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Municipalities launch public education program for recycling

Cumberland County’s three municipalities and their solid waste partners are launching a public education program to reduce the amount of contamination in recyclables going to the county’s solid waste facility at Little Forks for processing.

The Town of Amherst, Town of Oxford, the Municipality of Cumberland, Miller Waste and GFL Environmental are launching the campaign that features solid waste messaging as well as radio spots on CFTA and CKDH encouraging people to take care when sorting recyclables.

When sorting recyclables, residents/businesses are required to put paper products in a separate bag from plastic containers. Materials that are not sorted properly cause operational issues and delays with processing.

Dual stream recycling has been in place for five years.

The bag for recycled paper can include books, cardboard, cereal/cracker boxes, flyers, magazines and newspapers and paper egg cartons.

The bag for recyclable containers can include aluminum/steel cans, glass bottles and jars, milk cartons, plastic bags and plastic containers.

Containers must be rinsed out to remove any food or other items.

The campaign follows an audit of the recycling stream by Strum Consulting that found 43.9 per cent of the residential plastics stream is contaminated while the fibre stream has 11.2 per cent contamination. In both cases, the significant contaminant was either another recyclable material, or not cleaned.

In the commercial sector, cardboard had a contamination rate of 17.5 per cent and 19.3 per cent on the two days of the audit, while the plastics stream had a contamination rate of 64.7 per cent. Material not being separated into the correct stream was the issue while commercial loads also had garbage as a contaminant.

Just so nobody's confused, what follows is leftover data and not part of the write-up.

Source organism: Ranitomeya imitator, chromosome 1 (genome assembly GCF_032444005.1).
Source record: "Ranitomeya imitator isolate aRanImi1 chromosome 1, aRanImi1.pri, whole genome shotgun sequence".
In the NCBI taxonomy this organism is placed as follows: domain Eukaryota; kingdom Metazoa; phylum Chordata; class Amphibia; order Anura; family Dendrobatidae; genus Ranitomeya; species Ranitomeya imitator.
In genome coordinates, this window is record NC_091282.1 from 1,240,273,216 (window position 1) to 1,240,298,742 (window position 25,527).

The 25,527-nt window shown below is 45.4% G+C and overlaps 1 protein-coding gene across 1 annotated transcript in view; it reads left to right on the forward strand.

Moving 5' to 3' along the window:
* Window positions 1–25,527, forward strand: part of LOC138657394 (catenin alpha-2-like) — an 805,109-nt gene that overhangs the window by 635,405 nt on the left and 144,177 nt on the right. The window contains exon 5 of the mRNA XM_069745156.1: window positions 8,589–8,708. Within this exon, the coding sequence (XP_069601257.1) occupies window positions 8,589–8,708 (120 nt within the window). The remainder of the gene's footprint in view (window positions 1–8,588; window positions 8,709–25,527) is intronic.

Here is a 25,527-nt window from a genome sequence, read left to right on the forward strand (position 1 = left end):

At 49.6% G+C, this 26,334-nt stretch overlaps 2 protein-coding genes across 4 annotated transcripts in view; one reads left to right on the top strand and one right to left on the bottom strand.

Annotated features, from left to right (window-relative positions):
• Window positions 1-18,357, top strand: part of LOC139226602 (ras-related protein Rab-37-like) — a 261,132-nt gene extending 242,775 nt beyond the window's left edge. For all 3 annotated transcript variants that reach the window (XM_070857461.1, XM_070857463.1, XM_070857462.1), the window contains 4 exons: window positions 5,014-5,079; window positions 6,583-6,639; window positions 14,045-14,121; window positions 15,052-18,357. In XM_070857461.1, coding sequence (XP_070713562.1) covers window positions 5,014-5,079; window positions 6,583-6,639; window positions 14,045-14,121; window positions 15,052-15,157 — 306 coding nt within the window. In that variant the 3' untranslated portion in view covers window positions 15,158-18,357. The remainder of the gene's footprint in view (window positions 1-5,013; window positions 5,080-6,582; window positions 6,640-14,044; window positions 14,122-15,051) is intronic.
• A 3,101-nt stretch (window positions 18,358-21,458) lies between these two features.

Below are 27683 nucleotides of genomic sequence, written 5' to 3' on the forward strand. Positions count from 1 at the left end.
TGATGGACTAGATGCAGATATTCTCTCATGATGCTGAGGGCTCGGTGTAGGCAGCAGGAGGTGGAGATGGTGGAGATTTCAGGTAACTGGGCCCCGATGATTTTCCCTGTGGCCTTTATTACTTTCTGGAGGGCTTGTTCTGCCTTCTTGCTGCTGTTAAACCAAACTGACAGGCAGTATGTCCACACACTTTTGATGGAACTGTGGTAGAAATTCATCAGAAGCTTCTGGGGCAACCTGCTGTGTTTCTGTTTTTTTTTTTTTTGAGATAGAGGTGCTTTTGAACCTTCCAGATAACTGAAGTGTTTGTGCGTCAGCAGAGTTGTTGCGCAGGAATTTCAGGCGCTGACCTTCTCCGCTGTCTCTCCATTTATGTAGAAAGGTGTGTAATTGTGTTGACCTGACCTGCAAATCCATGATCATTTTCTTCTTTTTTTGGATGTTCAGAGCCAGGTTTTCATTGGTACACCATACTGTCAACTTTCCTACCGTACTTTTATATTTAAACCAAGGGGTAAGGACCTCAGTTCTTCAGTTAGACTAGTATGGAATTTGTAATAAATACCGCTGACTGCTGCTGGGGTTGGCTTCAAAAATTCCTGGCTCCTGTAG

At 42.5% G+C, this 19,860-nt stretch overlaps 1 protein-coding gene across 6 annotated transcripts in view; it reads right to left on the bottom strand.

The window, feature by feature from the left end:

The target for contamination is 10 per cent or less.

“We need to do a better job of sorting recyclable material into the proper stream,” GFL Environmental manager Stephen Rayworth said. “If there’s a high level of contamination it all goes into the land fill and that’s pretty significant.”

There are provincially mandated targets for diversion of recyclable materials and compost to reduce the amount of waste going into the landfills. These targets help extend the life of landfill facilities, but are also better for the environment.

It also comes with a significant financial cost.

Strum Consulting conducted the audit in July and September 2023 at the central landfill in Little Forks, which receives approximately 12,000 tonnes of waste materials annually including C&D (construction and demolition) waste, asbestos waste, municipal solid waste, recyclables and compost.

To ensure municipalities comply with processing standards, Miller Waste will be increasing its curbside inspections beginning Feb. 1, 2024, and materials not sorted property will be rejected at the curb. This will require residents/businesses to open the bags and sort them into their proper streams.